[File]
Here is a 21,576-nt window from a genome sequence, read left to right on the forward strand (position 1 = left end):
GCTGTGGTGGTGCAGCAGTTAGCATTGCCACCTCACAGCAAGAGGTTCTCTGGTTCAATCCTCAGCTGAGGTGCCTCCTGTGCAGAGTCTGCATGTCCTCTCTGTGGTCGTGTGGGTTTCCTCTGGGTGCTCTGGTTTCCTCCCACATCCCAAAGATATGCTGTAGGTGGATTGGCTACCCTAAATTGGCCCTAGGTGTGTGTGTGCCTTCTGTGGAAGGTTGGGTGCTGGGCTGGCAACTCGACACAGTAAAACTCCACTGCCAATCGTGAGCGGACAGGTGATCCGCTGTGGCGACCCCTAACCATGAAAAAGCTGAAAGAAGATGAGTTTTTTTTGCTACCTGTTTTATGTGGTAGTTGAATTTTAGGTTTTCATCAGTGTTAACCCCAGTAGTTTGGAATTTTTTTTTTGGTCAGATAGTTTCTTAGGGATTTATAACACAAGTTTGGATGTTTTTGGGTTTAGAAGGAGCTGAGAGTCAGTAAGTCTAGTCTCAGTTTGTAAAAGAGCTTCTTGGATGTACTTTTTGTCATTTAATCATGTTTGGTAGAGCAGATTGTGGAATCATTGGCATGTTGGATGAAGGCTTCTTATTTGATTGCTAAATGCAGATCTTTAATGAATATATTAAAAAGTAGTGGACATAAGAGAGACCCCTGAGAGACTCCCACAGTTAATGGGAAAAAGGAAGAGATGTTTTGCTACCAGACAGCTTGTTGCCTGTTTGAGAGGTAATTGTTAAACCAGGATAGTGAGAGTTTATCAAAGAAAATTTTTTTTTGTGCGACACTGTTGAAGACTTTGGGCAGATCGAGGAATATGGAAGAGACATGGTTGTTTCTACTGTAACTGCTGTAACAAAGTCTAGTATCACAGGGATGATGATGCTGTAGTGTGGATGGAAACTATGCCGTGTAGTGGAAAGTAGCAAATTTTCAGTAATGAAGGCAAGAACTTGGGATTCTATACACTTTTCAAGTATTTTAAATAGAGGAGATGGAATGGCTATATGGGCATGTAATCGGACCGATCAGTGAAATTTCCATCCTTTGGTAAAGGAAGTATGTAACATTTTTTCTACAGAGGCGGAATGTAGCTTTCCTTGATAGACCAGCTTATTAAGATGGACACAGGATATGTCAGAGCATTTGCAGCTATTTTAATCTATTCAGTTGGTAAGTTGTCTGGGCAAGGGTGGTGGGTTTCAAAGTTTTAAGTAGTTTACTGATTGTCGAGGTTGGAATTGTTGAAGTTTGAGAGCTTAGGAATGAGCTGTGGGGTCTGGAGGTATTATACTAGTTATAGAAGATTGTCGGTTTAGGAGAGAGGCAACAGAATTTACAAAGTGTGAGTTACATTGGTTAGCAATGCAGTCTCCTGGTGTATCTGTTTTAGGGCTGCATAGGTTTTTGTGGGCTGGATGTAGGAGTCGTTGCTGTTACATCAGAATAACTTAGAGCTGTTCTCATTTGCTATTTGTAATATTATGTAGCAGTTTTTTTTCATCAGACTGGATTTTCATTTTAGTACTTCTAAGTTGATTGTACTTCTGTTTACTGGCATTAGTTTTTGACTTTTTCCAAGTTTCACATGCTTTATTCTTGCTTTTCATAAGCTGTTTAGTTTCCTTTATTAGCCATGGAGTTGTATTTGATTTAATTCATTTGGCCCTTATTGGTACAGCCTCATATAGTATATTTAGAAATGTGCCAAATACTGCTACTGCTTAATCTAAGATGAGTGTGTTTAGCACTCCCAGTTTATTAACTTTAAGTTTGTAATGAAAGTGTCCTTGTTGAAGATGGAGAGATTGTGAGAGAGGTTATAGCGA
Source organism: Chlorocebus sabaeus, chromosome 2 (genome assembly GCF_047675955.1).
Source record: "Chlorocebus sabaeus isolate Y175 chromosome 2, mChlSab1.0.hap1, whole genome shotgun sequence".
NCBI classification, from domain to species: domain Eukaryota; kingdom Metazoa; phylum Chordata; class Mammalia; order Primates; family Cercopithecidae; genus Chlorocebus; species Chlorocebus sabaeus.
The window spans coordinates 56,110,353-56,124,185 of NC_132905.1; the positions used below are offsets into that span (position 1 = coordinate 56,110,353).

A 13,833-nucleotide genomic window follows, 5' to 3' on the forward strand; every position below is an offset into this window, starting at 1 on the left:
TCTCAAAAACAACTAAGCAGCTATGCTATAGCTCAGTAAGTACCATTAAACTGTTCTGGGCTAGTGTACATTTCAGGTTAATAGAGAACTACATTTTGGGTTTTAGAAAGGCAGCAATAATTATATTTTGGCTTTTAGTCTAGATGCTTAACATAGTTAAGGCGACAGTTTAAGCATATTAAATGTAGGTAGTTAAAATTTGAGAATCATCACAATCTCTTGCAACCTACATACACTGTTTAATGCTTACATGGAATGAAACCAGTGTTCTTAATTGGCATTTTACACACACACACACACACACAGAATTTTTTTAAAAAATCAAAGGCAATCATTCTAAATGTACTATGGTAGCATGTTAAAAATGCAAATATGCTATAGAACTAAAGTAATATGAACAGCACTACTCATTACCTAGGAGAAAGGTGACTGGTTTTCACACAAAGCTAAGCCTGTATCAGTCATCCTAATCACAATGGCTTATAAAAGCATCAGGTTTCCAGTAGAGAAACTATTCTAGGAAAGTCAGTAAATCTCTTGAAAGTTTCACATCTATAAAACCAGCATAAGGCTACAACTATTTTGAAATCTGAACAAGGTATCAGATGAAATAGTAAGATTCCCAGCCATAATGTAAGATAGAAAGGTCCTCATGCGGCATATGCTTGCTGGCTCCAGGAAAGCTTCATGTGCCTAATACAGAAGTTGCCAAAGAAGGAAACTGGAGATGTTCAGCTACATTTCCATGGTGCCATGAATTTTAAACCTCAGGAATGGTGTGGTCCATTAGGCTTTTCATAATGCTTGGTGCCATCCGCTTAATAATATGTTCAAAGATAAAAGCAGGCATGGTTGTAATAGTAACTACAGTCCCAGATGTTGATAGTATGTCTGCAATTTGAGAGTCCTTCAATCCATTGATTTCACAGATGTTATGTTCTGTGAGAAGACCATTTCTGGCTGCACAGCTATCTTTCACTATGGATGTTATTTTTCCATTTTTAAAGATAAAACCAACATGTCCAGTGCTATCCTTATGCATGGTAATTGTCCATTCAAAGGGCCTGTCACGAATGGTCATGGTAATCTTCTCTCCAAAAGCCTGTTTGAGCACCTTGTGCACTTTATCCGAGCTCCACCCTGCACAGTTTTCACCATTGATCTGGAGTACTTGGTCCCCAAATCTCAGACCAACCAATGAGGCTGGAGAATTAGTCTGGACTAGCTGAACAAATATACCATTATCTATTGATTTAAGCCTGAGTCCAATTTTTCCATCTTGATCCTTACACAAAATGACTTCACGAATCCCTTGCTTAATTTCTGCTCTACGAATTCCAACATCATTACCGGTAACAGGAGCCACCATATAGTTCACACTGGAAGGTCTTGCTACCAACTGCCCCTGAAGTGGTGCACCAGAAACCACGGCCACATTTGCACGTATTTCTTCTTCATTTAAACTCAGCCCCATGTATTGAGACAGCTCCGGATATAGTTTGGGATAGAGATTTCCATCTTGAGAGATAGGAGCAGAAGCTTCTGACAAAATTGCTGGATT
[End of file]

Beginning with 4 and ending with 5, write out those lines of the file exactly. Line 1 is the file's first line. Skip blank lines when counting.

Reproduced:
Source record: "Chlorocebus sabaeus isolate Y175 chromosome 2, mChlSab1.0.hap1, whole genome shotgun sequence".
NCBI classification, from domain to species: domain Eukaryota; kingdom Metazoa; phylum Chordata; class Mammalia; order Primates; family Cercopithecidae; genus Chlorocebus; species Chlorocebus sabaeus.